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An Agent-Based Model of Border Enforcement for Invasive Species Management

Author

Listed:
  • Holly A. Ameden
  • Peter C. Boxall
  • Sean B. Cash
  • D. Angele Vickers

Abstract

"This paper presents a model of border enforcement in order to address trade-related invasive species risk. An agent-based modeling (ABM) framework was developed based on a theoretical economic model that incorporates a spatially explicit damage function. The framework was applied to a representative commodity (broccoli), invasive species (crucifer flea beetle), ports-of-entry (Calexico and Otay Mesa U.S./Mexico land ports), and vulnerable location (California). The ABM evaluated the economic impacts of port-specific and importer-specific enforcement regimes, enabling regulators to improve both the allocation of scarce enforcement resources and the effectiveness of current enforcement policies. The analysis generated several policy relevant findings concerning importing firm behavior and suggests conditions under which increasing enforcement may or may not significantly reduce invasive species risk and associated crop damages. The analysis illustrates that with a more realistic parameterization, the ABM could be used to make real-world policy decisions concerning allocation of limited resources across ports-of-entry." Copyright (c) 2009 Canadian Agricultural Economics Society.

Suggested Citation

  • Holly A. Ameden & Peter C. Boxall & Sean B. Cash & D. Angele Vickers, 2009. "An Agent-Based Model of Border Enforcement for Invasive Species Management," Canadian Journal of Agricultural Economics/Revue canadienne d'agroeconomie, Canadian Agricultural Economics Society/Societe canadienne d'agroeconomie, vol. 57(4), pages 481-496, December.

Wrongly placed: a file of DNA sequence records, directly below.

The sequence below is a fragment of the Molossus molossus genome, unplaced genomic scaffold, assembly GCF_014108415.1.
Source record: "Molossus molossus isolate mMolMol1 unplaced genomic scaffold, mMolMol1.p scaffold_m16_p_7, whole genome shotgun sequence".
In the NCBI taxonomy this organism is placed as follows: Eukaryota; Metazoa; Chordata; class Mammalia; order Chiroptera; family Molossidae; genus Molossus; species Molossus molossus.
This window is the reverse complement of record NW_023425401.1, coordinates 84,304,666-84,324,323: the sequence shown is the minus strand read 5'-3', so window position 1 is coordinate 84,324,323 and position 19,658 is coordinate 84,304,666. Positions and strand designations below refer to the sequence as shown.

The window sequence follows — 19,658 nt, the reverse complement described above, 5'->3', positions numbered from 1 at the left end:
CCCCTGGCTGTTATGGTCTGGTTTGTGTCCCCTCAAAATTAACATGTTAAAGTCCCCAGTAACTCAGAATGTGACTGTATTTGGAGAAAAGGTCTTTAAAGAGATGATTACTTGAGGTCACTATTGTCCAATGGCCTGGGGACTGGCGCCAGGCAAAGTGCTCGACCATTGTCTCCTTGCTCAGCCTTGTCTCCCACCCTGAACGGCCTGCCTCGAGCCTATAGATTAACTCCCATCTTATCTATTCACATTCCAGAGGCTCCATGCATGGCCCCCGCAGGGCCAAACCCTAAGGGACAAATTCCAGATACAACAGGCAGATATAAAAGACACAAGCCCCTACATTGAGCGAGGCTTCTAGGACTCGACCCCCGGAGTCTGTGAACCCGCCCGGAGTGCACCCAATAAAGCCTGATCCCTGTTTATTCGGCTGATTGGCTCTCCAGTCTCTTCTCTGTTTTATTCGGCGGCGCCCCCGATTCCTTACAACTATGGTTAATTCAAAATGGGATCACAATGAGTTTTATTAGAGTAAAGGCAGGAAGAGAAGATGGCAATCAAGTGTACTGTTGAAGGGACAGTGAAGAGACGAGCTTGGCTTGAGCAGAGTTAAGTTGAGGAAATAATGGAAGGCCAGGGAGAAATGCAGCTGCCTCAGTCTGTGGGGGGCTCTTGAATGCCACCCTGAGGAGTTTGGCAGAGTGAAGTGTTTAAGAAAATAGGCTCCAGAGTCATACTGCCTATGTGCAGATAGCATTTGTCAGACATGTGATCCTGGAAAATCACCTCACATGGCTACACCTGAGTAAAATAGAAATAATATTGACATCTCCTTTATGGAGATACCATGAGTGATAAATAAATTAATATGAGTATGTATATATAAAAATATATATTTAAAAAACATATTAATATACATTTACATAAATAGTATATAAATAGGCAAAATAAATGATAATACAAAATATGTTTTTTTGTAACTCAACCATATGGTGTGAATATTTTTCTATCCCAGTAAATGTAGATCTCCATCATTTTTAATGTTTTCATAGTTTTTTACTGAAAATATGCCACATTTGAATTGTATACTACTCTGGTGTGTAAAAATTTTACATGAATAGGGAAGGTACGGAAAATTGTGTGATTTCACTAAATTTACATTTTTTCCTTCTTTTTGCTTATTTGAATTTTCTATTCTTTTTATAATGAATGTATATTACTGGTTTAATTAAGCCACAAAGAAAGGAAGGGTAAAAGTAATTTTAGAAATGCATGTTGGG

• Handle: RePEc:bla:canjag:v:57:y:2009:i:4:p:481-496
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    File URL: http://www.blackwell-synergy.com/doi/abs/10.1111/j.1744-7976.2009.01166.x
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    References listed on IDEAS

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    1. Ameden, Holly A. & Cash, Sean B. & Zilberman, David, 2007. "Border Enforcement and Firm Response in the Management of Invasive Species," Journal of Agricultural and Applied Economics, Southern Agricultural Economics Association, vol. 39(October), October.
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    Cited by:

    1. Springborn, Michael R. & Lindsay, Amanda R. & Epanchin-Niell, Rebecca S., 2016. "Harnessing enforcement leverage at the border to minimize biological risk from international live species trade," Journal of Economic Behavior & Organization, Elsevier, vol. 132(PB), pages 98-112.
    2. Ferrier, Peyton, 2014. "The Effects of Phytosanitary Regulations on U.S. Imports of Fresh Fruits and Vegetables," Economic Research Report 176199, United States Department of Agriculture, Economic Research Service.
    3. James Nolan & Dawn Parker & G. Cornelis van Kooten & Thomas Berger, 2009. "An Overview of Computational Modeling in Agricultural and Resource Economics," Canadian Journal of Agricultural Economics/Revue canadienne d'agroeconomie, Canadian Agricultural Economics Society/Societe canadienne d'agroeconomie, vol. 57(4), pages 417-429, December.
    4. Holderieath, Jason, 2016. "Spatiotemporal management under heterogeneous damage and uncertain parameters. An agent-based approach," 2016 Annual Meeting, July 31-August 2, 2016, Boston, Massachusetts 235850, Agricultural and Applied Economics Association.

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